We live in a world of high speed communication. We can contact friends on the other side of the world simply and clearly. So it is extremely difficult for us to imagine what it must be like not to be able to communicate with anyone at all, even those who live in the same village as us. What it is like to be totally ignored as if invisible; to be ostracized as it is accepted by everyone that we are cursed. Scary! This was the situation Mbabazi (meaning Grace) Evelyne was in. She was born in the remote western Ugandan village of Kagando – and became deaf after an illness when she was very young. However, from this dreadful start in life for Evelyne the future contained some miraculous good fortune. The first piece of good fortune was Evelyne’s mother. Quite often parents (especially fathers) of handicapped children can’t cope with the shame and stigma of having a ‘cursed’ child so they reject their child, and often the mother too, who then have to fend for themselves. Villagers also throw them out as they are frightened that they may also become cursed. Evelyne’s mother looked after her together with her two brothers and three sisters. Miracle number one.
When Evelyne was a young girl, Accomplish Children’s Trust built and supported the growth and work of a vocational training centre for disabled children. The project was called SADICH (Save Our Disabled Children’s Home). Not exactly a children’s home as we would understand this, SADICH does however provide a safe place of support for disabled children and their families amidst a culture which rejects them. Run by a dedicated team this project has blossomed and in almost ten years has helped hundreds of vulnerable children and supported their families. It was built in a village called Kagando. Miracle number 2.
Evelyne is a bright child. Despite her deafness and with the support of her loving mother, she managed to receive primary education. Ugandan rural schools are poorly equipped so the lessons are often delivered through singing; useless for Evelyne. The class sizes are huge – often seventy to eighty children in each class. Teachers who can sign are few and far between. The fact that Evelyne received any primary education at all is Miracle number 3.
Having passed her primary school exams, what about secondary schooling? There was nothing for deaf children in the Rwensori region at all. Sending Evelyne to Kampala (the capital of Uganda) miles and miles away, to a boarding school for deaf children was a pipe dream. Then the staff at SADICH applied to Accomplish Children’s Trust for sponsorship for Evelyne’s education and several generous donors provided the means for her secondary education dream to come true. She was able to attend Wakiso Secondary School for the deaf in Kampala. Miracle number 4.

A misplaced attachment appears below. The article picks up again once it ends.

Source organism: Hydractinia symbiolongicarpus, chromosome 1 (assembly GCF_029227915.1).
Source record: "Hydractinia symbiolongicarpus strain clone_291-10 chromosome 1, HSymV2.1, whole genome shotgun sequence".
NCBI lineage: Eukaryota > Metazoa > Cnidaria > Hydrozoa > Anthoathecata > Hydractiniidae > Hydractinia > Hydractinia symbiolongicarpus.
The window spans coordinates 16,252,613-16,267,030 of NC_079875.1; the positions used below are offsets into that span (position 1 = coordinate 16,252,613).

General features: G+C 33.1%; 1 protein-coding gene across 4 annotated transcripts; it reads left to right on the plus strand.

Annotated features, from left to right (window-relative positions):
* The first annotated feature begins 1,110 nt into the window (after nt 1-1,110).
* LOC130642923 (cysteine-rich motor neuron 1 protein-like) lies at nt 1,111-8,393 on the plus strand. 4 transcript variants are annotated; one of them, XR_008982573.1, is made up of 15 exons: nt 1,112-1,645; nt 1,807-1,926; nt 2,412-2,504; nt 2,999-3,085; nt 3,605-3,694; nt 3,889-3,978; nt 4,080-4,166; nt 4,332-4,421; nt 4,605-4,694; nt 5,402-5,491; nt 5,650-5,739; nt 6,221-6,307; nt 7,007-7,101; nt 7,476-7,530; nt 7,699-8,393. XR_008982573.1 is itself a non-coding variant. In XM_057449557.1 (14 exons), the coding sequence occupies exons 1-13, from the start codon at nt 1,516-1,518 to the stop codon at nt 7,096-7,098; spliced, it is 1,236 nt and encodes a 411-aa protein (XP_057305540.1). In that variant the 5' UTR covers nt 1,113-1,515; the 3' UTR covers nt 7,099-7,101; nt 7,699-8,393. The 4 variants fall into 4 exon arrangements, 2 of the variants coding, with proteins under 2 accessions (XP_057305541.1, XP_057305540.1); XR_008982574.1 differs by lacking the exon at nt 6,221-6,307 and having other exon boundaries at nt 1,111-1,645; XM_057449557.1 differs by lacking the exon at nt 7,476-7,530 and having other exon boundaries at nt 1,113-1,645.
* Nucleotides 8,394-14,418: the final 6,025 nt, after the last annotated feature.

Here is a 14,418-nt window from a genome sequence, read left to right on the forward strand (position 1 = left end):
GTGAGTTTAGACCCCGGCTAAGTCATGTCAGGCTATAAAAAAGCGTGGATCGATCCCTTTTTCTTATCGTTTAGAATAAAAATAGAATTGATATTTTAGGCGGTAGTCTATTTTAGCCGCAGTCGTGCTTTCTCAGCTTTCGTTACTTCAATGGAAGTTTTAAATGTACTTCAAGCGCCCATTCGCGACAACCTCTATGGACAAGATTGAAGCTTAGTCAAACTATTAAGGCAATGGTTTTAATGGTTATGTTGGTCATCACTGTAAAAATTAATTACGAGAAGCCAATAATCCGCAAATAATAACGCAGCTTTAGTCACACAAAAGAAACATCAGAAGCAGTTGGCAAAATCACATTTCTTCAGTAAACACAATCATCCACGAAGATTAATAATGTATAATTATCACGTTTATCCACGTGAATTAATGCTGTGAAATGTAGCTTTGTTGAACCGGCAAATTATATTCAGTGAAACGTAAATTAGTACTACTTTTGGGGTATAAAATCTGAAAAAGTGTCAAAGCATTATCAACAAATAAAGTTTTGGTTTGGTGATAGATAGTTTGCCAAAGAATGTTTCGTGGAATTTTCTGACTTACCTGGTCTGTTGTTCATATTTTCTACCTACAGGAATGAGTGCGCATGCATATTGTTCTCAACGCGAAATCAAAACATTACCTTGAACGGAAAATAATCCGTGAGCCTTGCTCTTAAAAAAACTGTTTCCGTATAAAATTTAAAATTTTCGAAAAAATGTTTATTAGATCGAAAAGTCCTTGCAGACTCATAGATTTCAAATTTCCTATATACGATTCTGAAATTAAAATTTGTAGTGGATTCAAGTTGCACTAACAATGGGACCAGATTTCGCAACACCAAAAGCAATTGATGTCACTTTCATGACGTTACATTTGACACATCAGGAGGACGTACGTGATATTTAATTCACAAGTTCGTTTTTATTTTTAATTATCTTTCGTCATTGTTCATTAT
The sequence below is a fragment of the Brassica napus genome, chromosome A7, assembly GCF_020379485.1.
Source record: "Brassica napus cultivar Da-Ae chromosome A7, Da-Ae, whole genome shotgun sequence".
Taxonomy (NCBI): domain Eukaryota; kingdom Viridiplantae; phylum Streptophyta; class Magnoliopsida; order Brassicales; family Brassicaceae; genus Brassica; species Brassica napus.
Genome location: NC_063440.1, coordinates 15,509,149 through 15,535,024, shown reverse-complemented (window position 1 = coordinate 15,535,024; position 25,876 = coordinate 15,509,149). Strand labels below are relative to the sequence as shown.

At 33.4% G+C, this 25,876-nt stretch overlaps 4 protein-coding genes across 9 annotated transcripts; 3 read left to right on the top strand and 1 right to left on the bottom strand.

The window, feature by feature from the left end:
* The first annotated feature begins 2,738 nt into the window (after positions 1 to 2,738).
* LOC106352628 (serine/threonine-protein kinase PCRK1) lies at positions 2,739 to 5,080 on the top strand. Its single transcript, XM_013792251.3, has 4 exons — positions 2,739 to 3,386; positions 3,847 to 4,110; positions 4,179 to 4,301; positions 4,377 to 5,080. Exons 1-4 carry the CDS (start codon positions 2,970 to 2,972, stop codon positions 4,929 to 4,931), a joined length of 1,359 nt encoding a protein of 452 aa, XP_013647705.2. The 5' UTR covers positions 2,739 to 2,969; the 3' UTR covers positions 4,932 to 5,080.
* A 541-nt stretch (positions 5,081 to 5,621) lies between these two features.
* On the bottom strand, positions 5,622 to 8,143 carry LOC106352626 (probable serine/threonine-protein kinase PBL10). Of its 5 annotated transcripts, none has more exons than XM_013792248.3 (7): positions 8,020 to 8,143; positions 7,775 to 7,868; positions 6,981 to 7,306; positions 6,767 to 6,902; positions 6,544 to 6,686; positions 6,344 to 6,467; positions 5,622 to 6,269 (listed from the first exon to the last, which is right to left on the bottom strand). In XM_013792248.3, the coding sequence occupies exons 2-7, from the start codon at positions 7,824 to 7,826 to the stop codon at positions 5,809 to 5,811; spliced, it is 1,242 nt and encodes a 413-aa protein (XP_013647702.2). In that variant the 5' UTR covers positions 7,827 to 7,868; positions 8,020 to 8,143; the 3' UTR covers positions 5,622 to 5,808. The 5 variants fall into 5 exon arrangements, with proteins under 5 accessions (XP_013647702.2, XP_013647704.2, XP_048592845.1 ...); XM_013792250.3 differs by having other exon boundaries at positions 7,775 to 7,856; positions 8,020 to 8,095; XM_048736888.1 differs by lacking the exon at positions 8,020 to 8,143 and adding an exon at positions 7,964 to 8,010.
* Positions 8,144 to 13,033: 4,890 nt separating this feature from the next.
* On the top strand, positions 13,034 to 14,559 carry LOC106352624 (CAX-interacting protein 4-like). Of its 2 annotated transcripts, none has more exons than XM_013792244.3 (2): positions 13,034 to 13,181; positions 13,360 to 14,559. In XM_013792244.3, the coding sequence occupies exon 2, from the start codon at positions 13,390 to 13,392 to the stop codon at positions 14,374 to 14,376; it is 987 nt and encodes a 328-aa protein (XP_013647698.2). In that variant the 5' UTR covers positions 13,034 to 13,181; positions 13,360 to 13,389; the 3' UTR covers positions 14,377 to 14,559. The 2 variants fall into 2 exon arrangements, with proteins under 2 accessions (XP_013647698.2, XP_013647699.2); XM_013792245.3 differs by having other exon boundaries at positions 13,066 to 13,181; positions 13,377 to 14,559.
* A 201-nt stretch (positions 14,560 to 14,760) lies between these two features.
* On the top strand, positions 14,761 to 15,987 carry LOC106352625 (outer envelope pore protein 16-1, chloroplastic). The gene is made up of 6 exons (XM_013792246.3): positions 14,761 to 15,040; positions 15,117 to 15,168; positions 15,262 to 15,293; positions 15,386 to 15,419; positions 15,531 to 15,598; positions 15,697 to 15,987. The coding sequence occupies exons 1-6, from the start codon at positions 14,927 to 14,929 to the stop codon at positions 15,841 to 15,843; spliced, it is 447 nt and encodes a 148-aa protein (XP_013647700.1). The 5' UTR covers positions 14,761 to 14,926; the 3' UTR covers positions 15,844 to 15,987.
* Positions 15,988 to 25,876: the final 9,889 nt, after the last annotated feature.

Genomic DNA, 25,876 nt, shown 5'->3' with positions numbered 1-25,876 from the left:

Early in 2018 ACT received this email from the chairman of SADICH:-
‘Evelyn completed senior six (i.e. she completed her secondary education) and joined Nsamizi Training Institute for Social Development – affiliated to Makerere University in Kampala. She completed last year and obtained a diploma in Gender and Social Development.’ Miracle number 5.
Evelyne’s achievements have come via several miracles and also much hard work, guts and determination from herself and love
and belief from her family against huge social pressure. Support from Sadich and Accomplish has been vital. Evelyne is an example of what can be achieved and what Accomplish and also SADICH are all about. What the future holds for Evelyne is in God’s hands but she has expressed a wish to help other deaf children find a positive role in their villages. Her example will be an inspiration to them as well as a positive influence on cultural attitudes to deaf children.
Furthermore the founder of Accomplish Children’s Trust, Rebecca Cornish, writes:
Evelyne became deaf after developing a febrile illness as a young girl. The community then laughed at her mother for bothering to try to care and educate her as she was now deemed worthless. I will always remember the hug that her mum gave me and how much it meant to her that people from the other side of the world could care for her child enough and value her to help with the struggle of educating her child. And how much this meant to her having had years of her community rejecting her child as worthless.
Mbabazi Evelyne with her proud mother.